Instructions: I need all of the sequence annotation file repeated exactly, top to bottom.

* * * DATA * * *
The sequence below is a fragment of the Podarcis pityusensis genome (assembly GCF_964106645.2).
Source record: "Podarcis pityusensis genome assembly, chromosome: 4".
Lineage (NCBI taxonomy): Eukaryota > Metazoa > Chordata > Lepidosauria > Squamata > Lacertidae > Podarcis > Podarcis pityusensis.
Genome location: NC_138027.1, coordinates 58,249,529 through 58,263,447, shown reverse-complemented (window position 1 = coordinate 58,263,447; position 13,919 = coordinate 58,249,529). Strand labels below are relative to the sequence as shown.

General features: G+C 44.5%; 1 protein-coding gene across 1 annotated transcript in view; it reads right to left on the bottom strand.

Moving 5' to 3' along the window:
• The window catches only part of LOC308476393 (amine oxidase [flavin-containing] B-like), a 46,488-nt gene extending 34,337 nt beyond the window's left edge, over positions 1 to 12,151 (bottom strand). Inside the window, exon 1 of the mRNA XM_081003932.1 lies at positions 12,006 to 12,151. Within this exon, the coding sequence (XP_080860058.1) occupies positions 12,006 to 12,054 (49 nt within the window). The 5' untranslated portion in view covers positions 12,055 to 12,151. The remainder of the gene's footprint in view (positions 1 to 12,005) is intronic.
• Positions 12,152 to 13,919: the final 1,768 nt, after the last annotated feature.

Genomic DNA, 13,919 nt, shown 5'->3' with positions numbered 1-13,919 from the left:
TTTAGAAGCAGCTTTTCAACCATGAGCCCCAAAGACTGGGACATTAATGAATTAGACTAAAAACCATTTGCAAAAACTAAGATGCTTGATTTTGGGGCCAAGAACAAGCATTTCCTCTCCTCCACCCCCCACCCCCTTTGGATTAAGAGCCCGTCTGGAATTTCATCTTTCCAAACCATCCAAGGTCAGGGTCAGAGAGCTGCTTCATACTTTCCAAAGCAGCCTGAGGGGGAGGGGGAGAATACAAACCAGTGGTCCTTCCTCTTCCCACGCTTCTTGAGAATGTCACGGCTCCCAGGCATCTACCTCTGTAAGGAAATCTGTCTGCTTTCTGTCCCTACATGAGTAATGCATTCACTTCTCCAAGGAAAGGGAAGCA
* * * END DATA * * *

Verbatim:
The sequence below is a fragment of the Podarcis pityusensis genome (assembly GCF_964106645.2).
Source record: "Podarcis pityusensis genome assembly, chromosome: 4".
Lineage (NCBI taxonomy): Eukaryota > Metazoa > Chordata > Lepidosauria > Squamata > Lacertidae > Podarcis > Podarcis pityusensis.
Genome location: NC_138027.1, coordinates 58,249,529 through 58,263,447, shown reverse-complemented (window position 1 = coordinate 58,263,447; position 13,919 = coordinate 58,249,529). Strand labels below are relative to the sequence as shown.

General features: G+C 44.5%; 1 protein-coding gene across 1 annotated transcript in view; it reads right to left on the bottom strand.

Moving 5' to 3' along the window:
• The window catches only part of LOC308476393 (amine oxidase [flavin-containing] B-like), a 46,488-nt gene extending 34,337 nt beyond the window's left edge, over positions 1 to 12,151 (bottom strand). Inside the window, exon 1 of the mRNA XM_081003932.1 lies at positions 12,006 to 12,151. Within this exon, the coding sequence (XP_080860058.1) occupies positions 12,006 to 12,054 (49 nt within the window). The 5' untranslated portion in view covers positions 12,055 to 12,151. The remainder of the gene's footprint in view (positions 1 to 12,005) is intronic.
• Positions 12,152 to 13,919: the final 1,768 nt, after the last annotated feature.

Genomic DNA, 13,919 nt, shown 5'->3' with positions numbered 1-13,919 from the left:
TTTAGAAGCAGCTTTTCAACCATGAGCCCCAAAGACTGGGACATTAATGAATTAGACTAAAAACCATTTGCAAAAACTAAGATGCTTGATTTTGGGGCCAAGAACAAGCATTTCCTCTCCTCCACCCCCCACCCCCTTTGGATTAAGAGCCCGTCTGGAATTTCATCTTTCCAAACCATCCAAGGTCAGGGTCAGAGAGCTGCTTCATACTTTCCAAAGCAGCCTGAGGGGGAGGGGGAGAATACAAACCAGTGGTCCTTCCTCTTCCCACGCTTCTTGAGAATGTCACGGCTCCCAGGCATCTACCTCTGTAAGGAAATCTGTCTGCTTTCTGTCCCTACATGAGTAATGCATTCACTTCTCCAAGGAAAGGGAAGCA